DUBAI // Anyone selling the painkiller Tramadol without a licence will face a prison sentence, prosecutors warned yesterday.
Prosecutors say they are concerned about people using a controlled drug like Tramadol for recreation. Anyone who sells the drug without approval from authorities - it can be dispensed legally only with a prescription - will be referred to the courts, said Waleed al Fuqai, the head of the Dubai narcotics prosecution office. A strip containing about six pills sells for as little as Dh50 on the street.
Police are particularly keen to find ways to prosecute those found illegally possessing large quantities of Tramadol, which officials consider anything above 500 pills. "The narcotics division has sought to find a solution that would allow it to curb this growing phenomenon, and have utilised penal and federal clauses already present in the legal system to prosecute such individuals," Mr al Fuqai said.
Those caught selling smaller quantities of Tramadol, a synthetic version of codeine, without authorisation are viewed as amateur drug dealers under the law. Mr al Fuqai warned that individuals should not be under the impression that they would get off lightly because they were not dealing with harder drugs, as the UAE has a zero-tolerance policy on the use and trafficking of all illegal drugs. "We are referring any individuals caught with large quantities of Tramadol to the public prosecution," said Major Gen Abdul Jaleel Mahdi, who is with the Dubai police anti-narcotics department. "We have also done a survey and hope to increase awareness of the harmful use of such drugs."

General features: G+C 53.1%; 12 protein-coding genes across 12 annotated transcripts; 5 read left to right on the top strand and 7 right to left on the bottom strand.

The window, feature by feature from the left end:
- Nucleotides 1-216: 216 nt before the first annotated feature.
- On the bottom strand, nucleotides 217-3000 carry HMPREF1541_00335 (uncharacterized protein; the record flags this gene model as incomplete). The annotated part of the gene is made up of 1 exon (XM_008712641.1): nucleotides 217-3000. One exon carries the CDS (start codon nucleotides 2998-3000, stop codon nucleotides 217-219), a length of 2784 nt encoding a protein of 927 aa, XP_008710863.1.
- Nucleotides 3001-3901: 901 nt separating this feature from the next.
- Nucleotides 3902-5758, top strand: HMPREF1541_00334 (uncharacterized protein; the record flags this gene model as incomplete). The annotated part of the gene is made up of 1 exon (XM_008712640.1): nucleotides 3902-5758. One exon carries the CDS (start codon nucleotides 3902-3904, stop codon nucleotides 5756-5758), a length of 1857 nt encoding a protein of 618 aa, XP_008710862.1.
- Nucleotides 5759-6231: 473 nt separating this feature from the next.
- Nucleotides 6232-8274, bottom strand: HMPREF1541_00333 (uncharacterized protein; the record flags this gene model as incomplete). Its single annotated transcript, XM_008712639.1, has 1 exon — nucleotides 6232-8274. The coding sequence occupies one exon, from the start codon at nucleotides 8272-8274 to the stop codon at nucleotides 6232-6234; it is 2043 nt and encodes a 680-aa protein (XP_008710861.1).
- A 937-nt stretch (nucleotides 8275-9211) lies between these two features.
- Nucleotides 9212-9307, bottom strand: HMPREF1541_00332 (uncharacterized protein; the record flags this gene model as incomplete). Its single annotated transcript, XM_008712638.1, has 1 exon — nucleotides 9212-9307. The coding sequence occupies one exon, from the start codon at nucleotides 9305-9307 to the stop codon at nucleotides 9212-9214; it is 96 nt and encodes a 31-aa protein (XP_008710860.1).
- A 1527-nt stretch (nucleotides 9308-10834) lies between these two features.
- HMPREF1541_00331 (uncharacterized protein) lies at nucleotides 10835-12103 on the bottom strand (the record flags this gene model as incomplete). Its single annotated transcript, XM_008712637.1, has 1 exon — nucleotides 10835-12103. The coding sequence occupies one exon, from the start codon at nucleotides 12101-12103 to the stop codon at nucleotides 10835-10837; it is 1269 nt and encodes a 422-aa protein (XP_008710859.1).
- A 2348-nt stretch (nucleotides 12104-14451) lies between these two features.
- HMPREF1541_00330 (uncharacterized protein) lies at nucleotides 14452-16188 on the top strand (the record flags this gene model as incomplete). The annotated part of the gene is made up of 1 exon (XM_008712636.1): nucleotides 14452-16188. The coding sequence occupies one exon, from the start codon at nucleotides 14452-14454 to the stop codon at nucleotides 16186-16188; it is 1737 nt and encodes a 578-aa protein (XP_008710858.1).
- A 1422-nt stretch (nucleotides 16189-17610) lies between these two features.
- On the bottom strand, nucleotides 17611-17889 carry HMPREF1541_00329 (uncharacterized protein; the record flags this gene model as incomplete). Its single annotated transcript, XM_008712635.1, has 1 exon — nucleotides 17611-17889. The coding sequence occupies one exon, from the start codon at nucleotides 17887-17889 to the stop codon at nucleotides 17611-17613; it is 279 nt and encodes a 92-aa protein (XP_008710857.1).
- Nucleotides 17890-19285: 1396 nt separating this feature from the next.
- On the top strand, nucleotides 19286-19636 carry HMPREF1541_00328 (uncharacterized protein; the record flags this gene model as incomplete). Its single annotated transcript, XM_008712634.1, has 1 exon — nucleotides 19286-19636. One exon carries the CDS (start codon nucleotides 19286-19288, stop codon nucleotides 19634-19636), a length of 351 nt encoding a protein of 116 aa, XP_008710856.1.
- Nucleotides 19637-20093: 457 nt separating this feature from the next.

The increased use of Tramadol and fenethylline, the generic name for a prescription stimulant marketed under the brand name Captagon, has created a potenially lucrative market; in one recent case, a Syrian man is accused of smuggling more than 700kg of Captagon pills into Dubai.